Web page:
Students crowded into New Cabell 345 last night to listen to beloved Medieval Literature professor, John Parker, address a topic that has been receiving a lot of light as of late due to the recent movie Anonymous: whether Shakespeare wrote all thirty-seven plays and various conspiracy theorists that answer “no” to this very intriguing question.
Professor Parker does believe that William Shakespeare did write the plays, but he also agrees that in some of that bard’s works, including Titus Andronicus, Macbeth, and Henry VIII, he did have some assistance. On the title page of Henry VIII, Shakespeare does acknowledge that a man by the name of John Fletcher did assist him in writing this play and there is a possibility that Shakespeare was a sort of mentor to John Fletcher.
Professor Parker spent the first few minutes of the talk addressing Shakespeare’s life and the chronology of the writing of his plays. There is not a date that Shakespeare was born, but there is written proof that he was baptized on April 26, 1564. He was most likely born a few days before that. Some theorists like to toy with the idea that he was born on April 23rd, which is St. George’s Day, the day of Saint George, the patron saints, death. This also happened to be the day, in 1616, Shakespeare’s death is recorded.
There is no record of Shakespeare’s schooling, but he most likely went to the Stratford grammar school, where all young men received their education. There is no record of a college education to speak of. This is one of the main reasons that Shakespeare is so discredited by scholars. They do not believe that an uneducated man was capable of writing all of those famous plays.
One of the first theories was created by Delia Bacon, who claimed that Sir Francis Bacon was the true author of the plays. She was very dedicated to her cause and it eventually was the reason for her institutionalization. She claimed that there were ciphers in the plays she claimed were written by Sir Bacon that gave proof that he was the true author, one specifically in Love’s Labors Lost. This theory was quickly disproven.
She also became obsessed with finding Bacon’s body since she claimed that it was not where he was said to be buried, so she thought that he was buried in Shakespeare’s grave. She attempted to dig up his grave, but did not succeed. She also claimed that she could communicate with the spirit of Sir Francis Bacon. She was soon institutionalized and died there.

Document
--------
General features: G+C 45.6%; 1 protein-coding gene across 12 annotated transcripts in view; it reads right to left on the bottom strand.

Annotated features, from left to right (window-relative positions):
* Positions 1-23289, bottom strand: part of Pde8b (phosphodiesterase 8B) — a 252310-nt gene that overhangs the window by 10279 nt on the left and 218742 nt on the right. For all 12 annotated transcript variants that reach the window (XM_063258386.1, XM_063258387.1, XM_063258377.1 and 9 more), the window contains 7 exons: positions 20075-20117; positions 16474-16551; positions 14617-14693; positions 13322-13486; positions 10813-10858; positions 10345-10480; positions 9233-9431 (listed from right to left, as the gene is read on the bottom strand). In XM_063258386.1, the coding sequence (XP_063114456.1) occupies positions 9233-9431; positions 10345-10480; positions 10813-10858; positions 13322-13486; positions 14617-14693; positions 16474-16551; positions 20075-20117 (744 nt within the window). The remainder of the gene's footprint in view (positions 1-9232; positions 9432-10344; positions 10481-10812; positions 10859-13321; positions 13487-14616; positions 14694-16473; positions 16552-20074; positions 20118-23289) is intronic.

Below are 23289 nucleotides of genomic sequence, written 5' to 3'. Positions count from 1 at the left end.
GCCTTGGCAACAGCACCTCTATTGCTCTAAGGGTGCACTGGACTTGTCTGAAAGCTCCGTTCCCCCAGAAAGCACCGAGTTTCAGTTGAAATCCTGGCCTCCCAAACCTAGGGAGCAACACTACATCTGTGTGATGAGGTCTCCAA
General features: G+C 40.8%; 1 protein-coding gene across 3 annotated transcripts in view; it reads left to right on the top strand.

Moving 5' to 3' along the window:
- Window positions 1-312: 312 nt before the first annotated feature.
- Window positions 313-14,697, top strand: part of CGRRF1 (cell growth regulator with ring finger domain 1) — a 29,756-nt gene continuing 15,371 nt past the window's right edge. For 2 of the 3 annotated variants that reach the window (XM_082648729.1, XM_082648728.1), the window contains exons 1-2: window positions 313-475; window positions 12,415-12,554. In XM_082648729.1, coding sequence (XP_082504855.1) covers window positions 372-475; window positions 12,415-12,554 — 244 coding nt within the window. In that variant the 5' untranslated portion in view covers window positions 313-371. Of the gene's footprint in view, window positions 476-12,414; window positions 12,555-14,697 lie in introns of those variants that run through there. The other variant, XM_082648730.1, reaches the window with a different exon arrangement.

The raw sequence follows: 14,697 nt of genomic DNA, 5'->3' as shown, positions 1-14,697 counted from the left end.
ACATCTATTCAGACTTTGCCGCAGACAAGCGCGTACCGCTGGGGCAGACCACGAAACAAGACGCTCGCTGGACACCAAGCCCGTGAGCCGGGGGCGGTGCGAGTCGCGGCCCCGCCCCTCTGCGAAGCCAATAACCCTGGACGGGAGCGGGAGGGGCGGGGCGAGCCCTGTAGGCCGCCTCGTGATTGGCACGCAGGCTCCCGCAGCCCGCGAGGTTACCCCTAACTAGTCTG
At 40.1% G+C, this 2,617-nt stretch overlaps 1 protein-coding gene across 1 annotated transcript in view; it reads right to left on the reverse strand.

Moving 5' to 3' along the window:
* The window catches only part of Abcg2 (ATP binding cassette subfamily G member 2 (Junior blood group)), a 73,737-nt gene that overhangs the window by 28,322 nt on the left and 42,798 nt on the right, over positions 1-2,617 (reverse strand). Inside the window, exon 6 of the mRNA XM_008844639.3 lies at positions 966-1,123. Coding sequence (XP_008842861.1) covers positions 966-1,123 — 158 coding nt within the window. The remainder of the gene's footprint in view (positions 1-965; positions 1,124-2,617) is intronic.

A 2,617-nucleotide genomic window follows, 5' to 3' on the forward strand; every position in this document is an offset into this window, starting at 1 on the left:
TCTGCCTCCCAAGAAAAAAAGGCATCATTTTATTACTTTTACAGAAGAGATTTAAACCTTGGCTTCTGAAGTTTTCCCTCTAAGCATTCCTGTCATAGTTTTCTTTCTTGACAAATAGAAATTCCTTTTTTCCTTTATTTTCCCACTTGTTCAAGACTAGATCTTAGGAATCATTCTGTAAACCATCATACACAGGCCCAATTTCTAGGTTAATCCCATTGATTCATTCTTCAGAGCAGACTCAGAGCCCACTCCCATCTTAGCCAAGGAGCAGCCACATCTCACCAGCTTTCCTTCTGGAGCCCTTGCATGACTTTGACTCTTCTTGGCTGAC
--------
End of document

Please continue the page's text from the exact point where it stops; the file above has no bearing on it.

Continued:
Another common theory was that a man named Edward de Vere, the 17th Earl of Oxford, also wrote the plays accredited to Shakespeare. This theory was created by a man named Loony. However, there is one major problem with this theory. De Vere died in 1604. Very few of Shakespeare’s plays are dated, but one that is dated is The Tempest, which was written in 1609.
In a joking manner, Professor Parker said, “I’m sure it’s possible that de Vere could have faked his death.” Along with this, Loony also claimed that Queen Elizabeth was no more a virgin than Shakespeare actually was Shakespeare and that Queen Elizabeth and de Vere had a child together and that is the man that we know as William Shakespeare.
A comment was also made by one of the theorists that there is no way that a woman could have written any of these works. They said that the only woman that could have possibly written these works was Queen Elizabeth which, also, is false. The author had to be a man, and an educated one at that. No one ever mused that is was “Joe the Butler” down the street that wrote these plays. Professor Parker said that one of his favorite authors is William Faulkner and, for some reason, there are never any conspiracy theories about his novels. No one ever says, “You don’t think that drunk hick wrote those novels. I’ve got my money on a Princeton man.”
As a final note, Professor Parker said, “There is a madness to what we do, as lovers of literature, and there is a certain paranoia to it. The conspiracy theorists are the product of what we do and the paranoia that we don’t let in.”